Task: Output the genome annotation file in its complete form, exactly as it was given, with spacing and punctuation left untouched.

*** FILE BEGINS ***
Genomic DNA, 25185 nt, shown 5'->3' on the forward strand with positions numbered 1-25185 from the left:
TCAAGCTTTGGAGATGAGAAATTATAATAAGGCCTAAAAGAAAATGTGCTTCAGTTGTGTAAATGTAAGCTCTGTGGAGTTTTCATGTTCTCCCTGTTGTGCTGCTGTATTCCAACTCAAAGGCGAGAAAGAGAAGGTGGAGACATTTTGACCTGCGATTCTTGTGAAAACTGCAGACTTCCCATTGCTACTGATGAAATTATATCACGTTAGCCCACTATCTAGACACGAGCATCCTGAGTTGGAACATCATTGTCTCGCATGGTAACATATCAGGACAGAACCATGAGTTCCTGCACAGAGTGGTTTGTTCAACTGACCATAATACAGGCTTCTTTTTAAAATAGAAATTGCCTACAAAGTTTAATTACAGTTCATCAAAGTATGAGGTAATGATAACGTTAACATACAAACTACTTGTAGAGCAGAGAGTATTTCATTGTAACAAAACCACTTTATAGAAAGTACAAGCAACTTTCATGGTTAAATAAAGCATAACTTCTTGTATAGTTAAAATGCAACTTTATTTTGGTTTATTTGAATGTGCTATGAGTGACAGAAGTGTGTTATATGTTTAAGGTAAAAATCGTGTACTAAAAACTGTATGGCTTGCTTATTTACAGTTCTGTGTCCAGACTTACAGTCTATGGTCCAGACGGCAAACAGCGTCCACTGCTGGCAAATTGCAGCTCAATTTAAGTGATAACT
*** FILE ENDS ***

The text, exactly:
Genomic DNA, 25185 nt, shown 5'->3' on the forward strand with positions numbered 1-25185 from the left:
TCAAGCTTTGGAGATGAGAAATTATAATAAGGCCTAAAAGAAAATGTGCTTCAGTTGTGTAAATGTAAGCTCTGTGGAGTTTTCATGTTCTCCCTGTTGTGCTGCTGTATTCCAACTCAAAGGCGAGAAAGAGAAGGTGGAGACATTTTGACCTGCGATTCTTGTGAAAACTGCAGACTTCCCATTGCTACTGATGAAATTATATCACGTTAGCCCACTATCTAGACACGAGCATCCTGAGTTGGAACATCATTGTCTCGCATGGTAACATATCAGGACAGAACCATGAGTTCCTGCACAGAGTGGTTTGTTCAACTGACCATAATACAGGCTTCTTTTTAAAATAGAAATTGCCTACAAAGTTTAATTACAGTTCATCAAAGTATGAGGTAATGATAACGTTAACATACAAACTACTTGTAGAGCAGAGAGTATTTCATTGTAACAAAACCACTTTATAGAAAGTACAAGCAACTTTCATGGTTAAATAAAGCATAACTTCTTGTATAGTTAAAATGCAACTTTATTTTGGTTTATTTGAATGTGCTATGAGTGACAGAAGTGTGTTATATGTTTAAGGTAAAAATCGTGTACTAAAAACTGTATGGCTTGCTTATTTACAGTTCTGTGTCCAGACTTACAGTCTATGGTCCAGACGGCAAACAGCGTCCACTGCTGGCAAATTGCAGCTCAATTTAAGTGATAACT